Bee News: November Edition

Bee News: November Edition

We love everything's bees. So in this month’s edition of bee news..  

The Color Difference: What Colors Do Pollinators Prefer?

In ancient times, flowers weren’t as eye-catching as we see today. Pigments were a duller version and had a pale yellow or green appearance. This evolution was sparked in order to attract the pollinators, like our friends the bees! You see, the bees see a completely different world, and the plants around us have evolved their colors to match the specific visual systems of these pollinators. While our eyes can see three different colors — red, blue and green, bees can’t see red, but they can see blue and green, as well as ultraviolet light. This means colors look very different to what we see, and they can see things we can’t see. Bees fotorcreatedalso have less visual acuity than us. This basically means how well you can see details from a distance. Bees have really bad acuity, with multi- faceted compound eyes that see amazingly up close, but really badly from afar. This means the bees must get real close, like less than 60 centimeters to see. Instead, they rely on scent to find flowers.   So what flowers should you plant come spring? Long story short, bees love white and blue flowers. I mean think about it, you always see clover honey! By planting flowers that are these colors, you will be drawing in the bees!

Vancouver Park Gets a Makeover to Create a Bee Heavenpollinate-the-park

With the help of hundreds of residents, a Vancouver park has transformed into a pollinator's paradise! This 0.3-acre park received around 1,500 flowering plants, which includes mints, sages, asters and bee balms. This is just the first phase of a long-term plan to develop a space that spans the entire block of where the park is situated. Not only is this a paradise for pollinators, the park also revolves around sustainability practices, such as rainwater cistern (this is used as a rainwater capture for the wet season and a watering solution for dry the season). Parks like these are essential to our little guys who seek out safety in cities for their lack of pesticides and the diversity of plants. Hopefully we see a lot more of these parks pop up in our areas!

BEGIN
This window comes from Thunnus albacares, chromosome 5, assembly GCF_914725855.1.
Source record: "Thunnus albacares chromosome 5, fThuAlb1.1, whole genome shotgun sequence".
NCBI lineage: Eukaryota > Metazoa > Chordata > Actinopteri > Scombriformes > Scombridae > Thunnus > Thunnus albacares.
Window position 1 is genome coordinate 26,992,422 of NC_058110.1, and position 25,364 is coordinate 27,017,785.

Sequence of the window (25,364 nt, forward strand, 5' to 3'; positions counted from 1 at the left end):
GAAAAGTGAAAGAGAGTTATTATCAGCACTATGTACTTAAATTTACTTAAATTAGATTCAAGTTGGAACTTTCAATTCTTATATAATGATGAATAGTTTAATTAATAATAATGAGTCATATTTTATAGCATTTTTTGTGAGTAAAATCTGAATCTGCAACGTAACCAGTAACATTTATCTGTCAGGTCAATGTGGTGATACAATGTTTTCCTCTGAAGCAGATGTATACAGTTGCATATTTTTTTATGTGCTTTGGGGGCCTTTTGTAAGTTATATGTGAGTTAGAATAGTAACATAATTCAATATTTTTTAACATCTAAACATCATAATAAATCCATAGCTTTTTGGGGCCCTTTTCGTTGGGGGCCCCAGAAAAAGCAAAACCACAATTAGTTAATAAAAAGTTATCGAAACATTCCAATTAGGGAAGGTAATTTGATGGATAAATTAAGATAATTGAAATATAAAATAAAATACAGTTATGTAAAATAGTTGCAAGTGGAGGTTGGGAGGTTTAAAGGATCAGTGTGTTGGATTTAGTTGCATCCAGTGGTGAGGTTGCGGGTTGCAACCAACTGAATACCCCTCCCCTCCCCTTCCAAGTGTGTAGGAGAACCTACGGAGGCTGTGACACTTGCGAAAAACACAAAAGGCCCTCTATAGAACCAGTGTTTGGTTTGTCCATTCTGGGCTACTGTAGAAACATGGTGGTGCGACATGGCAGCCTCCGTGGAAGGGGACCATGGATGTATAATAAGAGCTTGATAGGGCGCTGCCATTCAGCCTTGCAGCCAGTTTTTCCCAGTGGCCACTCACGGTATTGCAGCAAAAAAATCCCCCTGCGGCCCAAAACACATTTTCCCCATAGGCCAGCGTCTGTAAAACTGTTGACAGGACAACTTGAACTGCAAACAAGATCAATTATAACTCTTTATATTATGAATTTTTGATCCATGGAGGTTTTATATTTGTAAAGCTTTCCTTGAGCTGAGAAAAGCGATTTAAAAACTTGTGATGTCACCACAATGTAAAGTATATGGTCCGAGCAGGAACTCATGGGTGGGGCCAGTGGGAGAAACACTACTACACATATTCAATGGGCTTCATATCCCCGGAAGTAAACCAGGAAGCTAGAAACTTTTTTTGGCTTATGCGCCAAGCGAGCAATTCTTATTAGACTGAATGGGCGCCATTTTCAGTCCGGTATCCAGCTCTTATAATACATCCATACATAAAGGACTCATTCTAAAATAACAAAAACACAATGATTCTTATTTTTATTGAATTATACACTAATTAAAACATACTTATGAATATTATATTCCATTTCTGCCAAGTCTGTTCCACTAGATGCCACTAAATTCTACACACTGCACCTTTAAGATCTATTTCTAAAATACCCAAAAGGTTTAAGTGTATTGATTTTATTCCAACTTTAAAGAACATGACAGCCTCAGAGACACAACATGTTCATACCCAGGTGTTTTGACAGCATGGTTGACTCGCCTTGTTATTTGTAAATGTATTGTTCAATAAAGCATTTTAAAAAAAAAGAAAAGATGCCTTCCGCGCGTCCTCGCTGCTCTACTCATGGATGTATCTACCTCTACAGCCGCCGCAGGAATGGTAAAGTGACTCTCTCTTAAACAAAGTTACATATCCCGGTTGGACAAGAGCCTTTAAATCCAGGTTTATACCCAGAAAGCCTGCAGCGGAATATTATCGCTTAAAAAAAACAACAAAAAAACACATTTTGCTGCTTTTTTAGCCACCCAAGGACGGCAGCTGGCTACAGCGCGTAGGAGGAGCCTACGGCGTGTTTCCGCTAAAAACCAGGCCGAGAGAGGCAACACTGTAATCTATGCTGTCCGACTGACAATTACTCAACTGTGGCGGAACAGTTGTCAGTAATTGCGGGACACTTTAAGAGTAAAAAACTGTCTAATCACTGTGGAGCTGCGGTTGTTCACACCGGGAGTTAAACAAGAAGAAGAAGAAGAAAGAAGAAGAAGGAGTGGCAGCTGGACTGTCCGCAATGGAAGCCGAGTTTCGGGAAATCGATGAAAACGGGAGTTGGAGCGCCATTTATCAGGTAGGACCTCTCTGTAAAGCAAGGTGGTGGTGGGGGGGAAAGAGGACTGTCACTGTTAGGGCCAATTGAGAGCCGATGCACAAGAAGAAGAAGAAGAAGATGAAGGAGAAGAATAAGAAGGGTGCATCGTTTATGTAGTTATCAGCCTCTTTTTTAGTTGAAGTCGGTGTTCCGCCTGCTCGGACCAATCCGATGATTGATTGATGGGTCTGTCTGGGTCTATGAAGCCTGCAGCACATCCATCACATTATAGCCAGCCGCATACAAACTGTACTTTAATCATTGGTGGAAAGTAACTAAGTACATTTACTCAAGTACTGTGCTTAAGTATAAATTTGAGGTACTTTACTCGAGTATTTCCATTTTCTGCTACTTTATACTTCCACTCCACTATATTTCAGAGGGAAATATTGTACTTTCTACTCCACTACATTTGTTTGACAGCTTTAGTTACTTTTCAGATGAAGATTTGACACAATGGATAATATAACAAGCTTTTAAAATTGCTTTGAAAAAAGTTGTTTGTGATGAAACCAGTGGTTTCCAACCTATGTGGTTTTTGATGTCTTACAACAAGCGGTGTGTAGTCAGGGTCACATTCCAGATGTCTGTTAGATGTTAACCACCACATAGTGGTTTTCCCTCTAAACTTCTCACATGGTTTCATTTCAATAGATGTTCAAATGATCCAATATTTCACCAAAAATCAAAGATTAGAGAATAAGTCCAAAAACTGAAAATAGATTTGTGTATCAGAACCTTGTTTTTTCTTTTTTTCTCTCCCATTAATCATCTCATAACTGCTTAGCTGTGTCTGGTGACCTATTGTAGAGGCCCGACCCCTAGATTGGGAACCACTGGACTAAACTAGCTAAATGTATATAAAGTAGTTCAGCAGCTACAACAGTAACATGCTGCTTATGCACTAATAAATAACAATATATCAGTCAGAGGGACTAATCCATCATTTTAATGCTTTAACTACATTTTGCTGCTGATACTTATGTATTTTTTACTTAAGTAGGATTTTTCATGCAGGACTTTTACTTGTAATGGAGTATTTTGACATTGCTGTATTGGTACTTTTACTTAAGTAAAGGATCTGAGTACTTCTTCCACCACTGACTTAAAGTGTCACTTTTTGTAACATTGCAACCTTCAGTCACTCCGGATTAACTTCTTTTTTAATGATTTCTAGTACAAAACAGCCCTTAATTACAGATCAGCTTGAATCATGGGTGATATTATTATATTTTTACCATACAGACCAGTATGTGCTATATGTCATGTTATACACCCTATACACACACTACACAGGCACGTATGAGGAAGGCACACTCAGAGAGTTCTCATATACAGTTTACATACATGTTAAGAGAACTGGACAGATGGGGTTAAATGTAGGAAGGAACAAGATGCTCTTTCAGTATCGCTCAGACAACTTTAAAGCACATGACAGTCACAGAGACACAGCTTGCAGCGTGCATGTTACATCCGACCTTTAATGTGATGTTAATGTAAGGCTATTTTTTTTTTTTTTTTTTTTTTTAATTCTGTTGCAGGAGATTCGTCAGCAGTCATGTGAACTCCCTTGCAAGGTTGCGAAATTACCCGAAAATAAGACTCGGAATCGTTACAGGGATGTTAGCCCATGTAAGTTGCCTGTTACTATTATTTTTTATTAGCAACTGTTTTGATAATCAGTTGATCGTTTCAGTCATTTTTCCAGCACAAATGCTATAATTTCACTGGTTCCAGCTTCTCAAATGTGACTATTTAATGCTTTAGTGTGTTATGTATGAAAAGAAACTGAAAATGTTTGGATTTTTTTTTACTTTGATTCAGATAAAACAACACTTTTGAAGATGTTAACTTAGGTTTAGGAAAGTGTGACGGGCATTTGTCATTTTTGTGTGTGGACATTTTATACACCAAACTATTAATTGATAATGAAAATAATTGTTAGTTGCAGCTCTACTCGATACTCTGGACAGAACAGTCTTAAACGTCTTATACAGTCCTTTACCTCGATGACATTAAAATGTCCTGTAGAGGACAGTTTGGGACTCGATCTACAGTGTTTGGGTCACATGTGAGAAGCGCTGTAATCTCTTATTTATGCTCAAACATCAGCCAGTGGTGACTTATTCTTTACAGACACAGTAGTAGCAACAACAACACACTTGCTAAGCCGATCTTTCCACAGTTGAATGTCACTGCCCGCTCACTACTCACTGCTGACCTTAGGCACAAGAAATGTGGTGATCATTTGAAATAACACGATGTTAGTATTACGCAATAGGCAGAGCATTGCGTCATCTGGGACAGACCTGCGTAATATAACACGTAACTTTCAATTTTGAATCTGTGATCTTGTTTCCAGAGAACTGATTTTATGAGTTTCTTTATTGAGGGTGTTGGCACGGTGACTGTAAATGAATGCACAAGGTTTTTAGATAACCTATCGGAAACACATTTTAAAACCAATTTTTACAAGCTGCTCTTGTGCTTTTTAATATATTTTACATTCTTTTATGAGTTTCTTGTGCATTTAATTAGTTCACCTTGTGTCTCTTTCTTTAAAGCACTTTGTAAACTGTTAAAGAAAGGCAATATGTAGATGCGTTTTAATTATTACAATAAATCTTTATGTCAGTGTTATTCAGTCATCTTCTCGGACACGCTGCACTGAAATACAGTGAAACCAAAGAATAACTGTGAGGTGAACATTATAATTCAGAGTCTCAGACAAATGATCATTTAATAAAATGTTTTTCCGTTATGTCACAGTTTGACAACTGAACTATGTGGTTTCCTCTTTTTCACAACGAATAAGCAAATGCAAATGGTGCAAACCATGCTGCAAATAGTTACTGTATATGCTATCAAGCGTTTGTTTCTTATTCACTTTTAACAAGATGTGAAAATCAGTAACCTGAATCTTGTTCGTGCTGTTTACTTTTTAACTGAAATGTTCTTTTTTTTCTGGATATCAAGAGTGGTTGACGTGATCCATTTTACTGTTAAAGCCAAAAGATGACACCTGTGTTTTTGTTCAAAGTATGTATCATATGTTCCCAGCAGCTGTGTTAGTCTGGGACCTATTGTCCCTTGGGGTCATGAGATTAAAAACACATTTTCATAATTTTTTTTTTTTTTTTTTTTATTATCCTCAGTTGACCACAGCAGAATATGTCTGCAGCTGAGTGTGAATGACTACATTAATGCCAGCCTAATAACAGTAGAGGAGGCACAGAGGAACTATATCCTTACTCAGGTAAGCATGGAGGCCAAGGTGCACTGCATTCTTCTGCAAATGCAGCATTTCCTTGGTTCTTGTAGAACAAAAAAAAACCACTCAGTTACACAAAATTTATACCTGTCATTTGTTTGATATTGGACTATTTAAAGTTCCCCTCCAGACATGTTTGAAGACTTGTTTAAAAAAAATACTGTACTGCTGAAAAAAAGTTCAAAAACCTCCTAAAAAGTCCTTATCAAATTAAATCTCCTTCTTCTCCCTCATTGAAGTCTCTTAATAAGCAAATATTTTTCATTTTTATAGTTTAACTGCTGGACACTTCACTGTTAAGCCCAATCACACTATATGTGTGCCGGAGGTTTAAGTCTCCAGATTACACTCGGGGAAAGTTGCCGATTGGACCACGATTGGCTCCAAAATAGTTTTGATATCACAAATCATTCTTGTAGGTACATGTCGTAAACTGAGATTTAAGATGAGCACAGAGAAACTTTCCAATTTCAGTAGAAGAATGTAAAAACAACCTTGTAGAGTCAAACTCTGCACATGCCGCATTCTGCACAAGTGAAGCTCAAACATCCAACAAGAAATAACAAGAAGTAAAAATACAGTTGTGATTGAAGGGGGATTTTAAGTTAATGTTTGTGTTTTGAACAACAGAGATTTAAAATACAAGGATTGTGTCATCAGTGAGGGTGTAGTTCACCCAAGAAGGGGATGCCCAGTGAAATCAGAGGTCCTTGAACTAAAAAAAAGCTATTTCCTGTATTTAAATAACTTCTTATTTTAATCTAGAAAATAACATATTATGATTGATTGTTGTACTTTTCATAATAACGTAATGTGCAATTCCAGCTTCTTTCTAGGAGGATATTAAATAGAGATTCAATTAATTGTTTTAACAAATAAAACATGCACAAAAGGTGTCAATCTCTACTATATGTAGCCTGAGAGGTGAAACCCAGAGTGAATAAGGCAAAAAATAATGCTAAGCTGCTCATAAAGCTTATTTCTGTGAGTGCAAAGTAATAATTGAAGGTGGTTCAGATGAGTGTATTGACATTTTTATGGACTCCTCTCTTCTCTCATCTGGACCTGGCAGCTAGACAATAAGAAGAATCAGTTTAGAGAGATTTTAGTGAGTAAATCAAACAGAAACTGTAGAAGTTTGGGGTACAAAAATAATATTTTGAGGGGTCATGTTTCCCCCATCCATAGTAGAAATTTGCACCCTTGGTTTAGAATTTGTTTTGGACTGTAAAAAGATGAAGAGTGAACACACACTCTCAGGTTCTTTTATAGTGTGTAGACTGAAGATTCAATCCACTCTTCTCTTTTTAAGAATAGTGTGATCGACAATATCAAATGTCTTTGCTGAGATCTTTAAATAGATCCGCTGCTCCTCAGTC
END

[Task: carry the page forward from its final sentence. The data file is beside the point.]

They BEElong: Viper’s Bugloss Mason Bee Was Spotted for the First Time in a London Park

Brexit may have caused an anti-immigration buzz, but that hasn’t deterred the viper’s bugloss mason bee. These little guys have decided to make London a new home. Mason bees are solitary, making their home in wood or plant stems while using mud to make compartments for their eggs. The viper’s bugloss mason bee is an expert traveler, nesting in holes in vehicles and freight, which is likely how it arrived in London. Though not expect it to become widespread in the UK, the viper’s bugloss mason bee joins about 80 species of bee in the Greenwich park!

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